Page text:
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The first thing you notice when you see a Red Pierrot (Talicada nyseus) butterfly, is its wonderful colouration. With its Orange-white wings adorned with black spots, this low-flying butterfly is eye candy for sure. The Red Pierrot is a member of the Polyommatini (Blues) tribe of the Lycaenidae family (Gossamer-winged butterflies), the second-largest family of butterflies.

Red Pierrot butterfly Life cycle

Life stages of the Red Pierrot butterfly


Phylum: Arthropoda

Class: Insecta

Order: Lepidoptera

Family: Lycaenidae

Genus: Talicada

Species: T. nyseus

Binomial name: Talicada nyseus (Guerin, 1843)

Subspecies in India

  1. Talicada nyseus nyseus (Guérin-Méneville, 1843) – Indian Red Pierrot

  2. Talicada nyseus khasiana Swinhoe, 1893 – Khasi Red Pierrot


The butterfly is a low-flier and often takes short flights along the ground, perching often on branches or grass. Unlike most butterflies which flutter around large-bright flowers for nectar, the Red Pierrot is a shy garden dweller. It prefers grass lawns covered with wildflowers such as false daisies and spends most of its time near its host plant Kalanchoe (previously known as Bryophyllum). The upper side of the forewings is jet black and similarly, black hindwings have orange-yellow ovals which cover the lower half with borders decorated with white spots.

Red Pierrot in flight

Host plants:

Bryophyllum is a group of plants from the family Crassulaceae native to Madagascar. It is a section or subgenus within the genus Kalanchoe and was formerly placed at the genus level. The plant Kalanchoe pinnata is also called as "Miracle plant or Leaf of life" due to its peculiar ability to grow small plants from leaves.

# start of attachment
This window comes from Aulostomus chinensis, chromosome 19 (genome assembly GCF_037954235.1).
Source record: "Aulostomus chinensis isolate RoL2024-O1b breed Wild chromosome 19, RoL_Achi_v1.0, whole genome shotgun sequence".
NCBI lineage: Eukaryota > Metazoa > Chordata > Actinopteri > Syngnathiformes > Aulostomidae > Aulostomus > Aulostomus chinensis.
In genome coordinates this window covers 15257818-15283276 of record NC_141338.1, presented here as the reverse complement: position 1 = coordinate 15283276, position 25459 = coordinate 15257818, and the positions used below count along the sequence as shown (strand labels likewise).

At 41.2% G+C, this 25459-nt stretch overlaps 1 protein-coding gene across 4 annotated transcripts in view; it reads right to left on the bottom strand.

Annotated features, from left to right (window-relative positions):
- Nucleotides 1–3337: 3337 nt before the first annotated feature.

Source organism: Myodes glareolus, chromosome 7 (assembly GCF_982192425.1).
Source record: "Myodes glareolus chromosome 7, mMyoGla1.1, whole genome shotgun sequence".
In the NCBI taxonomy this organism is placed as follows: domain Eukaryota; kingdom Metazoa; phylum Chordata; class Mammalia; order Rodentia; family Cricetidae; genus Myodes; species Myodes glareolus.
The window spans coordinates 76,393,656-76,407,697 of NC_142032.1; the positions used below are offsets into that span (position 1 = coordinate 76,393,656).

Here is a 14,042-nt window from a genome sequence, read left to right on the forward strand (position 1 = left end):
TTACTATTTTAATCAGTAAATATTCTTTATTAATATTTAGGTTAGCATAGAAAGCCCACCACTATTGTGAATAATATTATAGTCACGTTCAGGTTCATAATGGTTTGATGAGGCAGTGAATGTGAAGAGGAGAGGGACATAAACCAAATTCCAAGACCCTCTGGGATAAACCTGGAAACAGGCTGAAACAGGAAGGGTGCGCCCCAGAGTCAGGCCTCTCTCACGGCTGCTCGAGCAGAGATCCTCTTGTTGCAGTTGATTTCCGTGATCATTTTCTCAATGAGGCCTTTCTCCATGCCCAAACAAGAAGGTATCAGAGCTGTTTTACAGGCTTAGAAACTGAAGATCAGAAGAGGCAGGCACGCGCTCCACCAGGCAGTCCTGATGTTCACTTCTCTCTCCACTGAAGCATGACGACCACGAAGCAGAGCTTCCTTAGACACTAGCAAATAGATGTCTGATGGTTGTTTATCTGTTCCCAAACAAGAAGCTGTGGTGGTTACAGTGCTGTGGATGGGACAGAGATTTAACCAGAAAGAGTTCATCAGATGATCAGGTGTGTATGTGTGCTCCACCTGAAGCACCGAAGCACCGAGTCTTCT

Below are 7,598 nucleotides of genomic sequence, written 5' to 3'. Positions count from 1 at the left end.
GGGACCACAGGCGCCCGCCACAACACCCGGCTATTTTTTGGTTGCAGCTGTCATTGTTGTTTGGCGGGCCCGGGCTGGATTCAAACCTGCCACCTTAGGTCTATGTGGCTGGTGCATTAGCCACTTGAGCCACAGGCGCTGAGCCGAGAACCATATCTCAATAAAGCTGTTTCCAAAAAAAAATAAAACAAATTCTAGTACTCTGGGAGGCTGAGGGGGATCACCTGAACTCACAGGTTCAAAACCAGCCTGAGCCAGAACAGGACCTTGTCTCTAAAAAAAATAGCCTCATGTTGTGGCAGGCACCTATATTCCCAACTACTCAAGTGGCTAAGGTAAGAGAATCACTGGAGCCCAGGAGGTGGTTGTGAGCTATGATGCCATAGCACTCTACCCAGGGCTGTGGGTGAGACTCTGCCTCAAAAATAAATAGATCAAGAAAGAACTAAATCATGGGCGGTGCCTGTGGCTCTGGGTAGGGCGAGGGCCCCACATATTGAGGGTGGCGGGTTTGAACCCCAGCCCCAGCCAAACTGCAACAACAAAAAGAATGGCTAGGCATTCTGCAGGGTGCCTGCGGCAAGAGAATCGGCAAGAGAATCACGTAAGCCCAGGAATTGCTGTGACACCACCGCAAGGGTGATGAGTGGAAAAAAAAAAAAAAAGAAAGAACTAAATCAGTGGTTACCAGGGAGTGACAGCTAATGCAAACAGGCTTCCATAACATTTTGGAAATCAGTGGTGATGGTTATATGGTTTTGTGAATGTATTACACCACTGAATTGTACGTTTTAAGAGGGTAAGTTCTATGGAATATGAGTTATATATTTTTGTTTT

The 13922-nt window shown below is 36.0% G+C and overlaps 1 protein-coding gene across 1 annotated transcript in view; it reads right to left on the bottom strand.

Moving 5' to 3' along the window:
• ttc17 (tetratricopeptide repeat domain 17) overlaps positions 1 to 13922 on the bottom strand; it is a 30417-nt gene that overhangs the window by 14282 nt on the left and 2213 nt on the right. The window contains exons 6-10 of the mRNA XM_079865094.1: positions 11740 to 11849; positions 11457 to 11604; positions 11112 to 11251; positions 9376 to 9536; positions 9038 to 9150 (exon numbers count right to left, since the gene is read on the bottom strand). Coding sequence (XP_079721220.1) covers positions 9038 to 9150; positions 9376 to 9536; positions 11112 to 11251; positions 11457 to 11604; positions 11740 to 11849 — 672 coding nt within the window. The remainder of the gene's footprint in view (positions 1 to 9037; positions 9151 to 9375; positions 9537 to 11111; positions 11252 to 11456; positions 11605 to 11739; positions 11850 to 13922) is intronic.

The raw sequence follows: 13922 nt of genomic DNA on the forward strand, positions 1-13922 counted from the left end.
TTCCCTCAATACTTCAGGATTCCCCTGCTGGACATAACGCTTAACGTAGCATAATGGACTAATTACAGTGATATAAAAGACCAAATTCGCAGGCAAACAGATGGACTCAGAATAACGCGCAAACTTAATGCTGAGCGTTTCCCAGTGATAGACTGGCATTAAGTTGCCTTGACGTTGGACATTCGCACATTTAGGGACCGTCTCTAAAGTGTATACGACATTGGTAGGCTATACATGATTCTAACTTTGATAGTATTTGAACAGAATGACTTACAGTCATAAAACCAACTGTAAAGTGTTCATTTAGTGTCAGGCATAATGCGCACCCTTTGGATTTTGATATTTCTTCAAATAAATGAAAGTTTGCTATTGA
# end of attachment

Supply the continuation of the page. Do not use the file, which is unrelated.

Life cycle:


The eggs are laid by a female on the underside of a leaf, one egg at a time. They are light green in colour ellipsoidal typical of the Lycaenidae family. The hatching time for eggs is 3-4 days.


The larval stage is divided into 5 stages (Instars) extending from 2-2.5 weeks. Initial larvae are about 2 mm in size and green coloured. As they mature the colours turn yellowish and the head becomes distinguishable. Larvae usually feed on the inside of the leaves, mining their way between the upper and lower layers of the leaf.

Feeding caterpillar of Red pierrot butterfly

Deposits of frass and larvae feeding inside translucent leaves can be easily seen during development. When one leaf is finished they come out and start mining on a fresh leaf. In the later stages, the larval body becomes segmented and sideward black dots on the segments develop. In its final pre-pupation stage, the larva comes out of hiding (now appearing cream-coloured and stocky) and settles in open for pupation. The pupation takes one-two days to complete and the resulting pupa is yellow coloured with head and body compartments partially visible.

Pupa and eclosion:

The initial pupa is yellowish and slowly starts to turn dark near the wings as it matures. The pupal stage lasted 7-9 days. On the morning of eclosion, the pupa turns completely black and the butterfly emerges. The upperside black wings can be seen in this phase, it soon climbs for support and settles for an hour before taking flight.

Field Notes:

The Red Pierrots are most active from January to April and for a while around August. This is also the best time when they can be seen nectaring, mating and laying eggs in the early morning sun.


  1. Wiki species entry Red Pierrot: Talicada nyseus

  2. Wiki pedia entry Red Pierrot: Talicada nyseus

  3. Red Pierrot in Sri Lanka

  4. Details of lifecycle from the article "Autecology of the Red pierrot butterfly Talicada nyseus (Lepidoptera: Rhopalocera: Lycaenidae) from the Lankamala forest -Andhra Pradesh, Venkata Ramana, Dr. S.P. (2018).

  5. Catalogued entries of Red Pierrot: Talicada Moore, (1881)

  6. Red Pierrot entry on Butterflies of India page: Nitin, R., Balakrishnan, V.C., Churi, P.V., Kalesh, S., Prakash, S. and Kunte, K. 2018. Larval host plants of the butterflies of the Western Ghats, India. Journal of Threatened Taxa. 10, 4 (Apr. 2018), 11495–11550.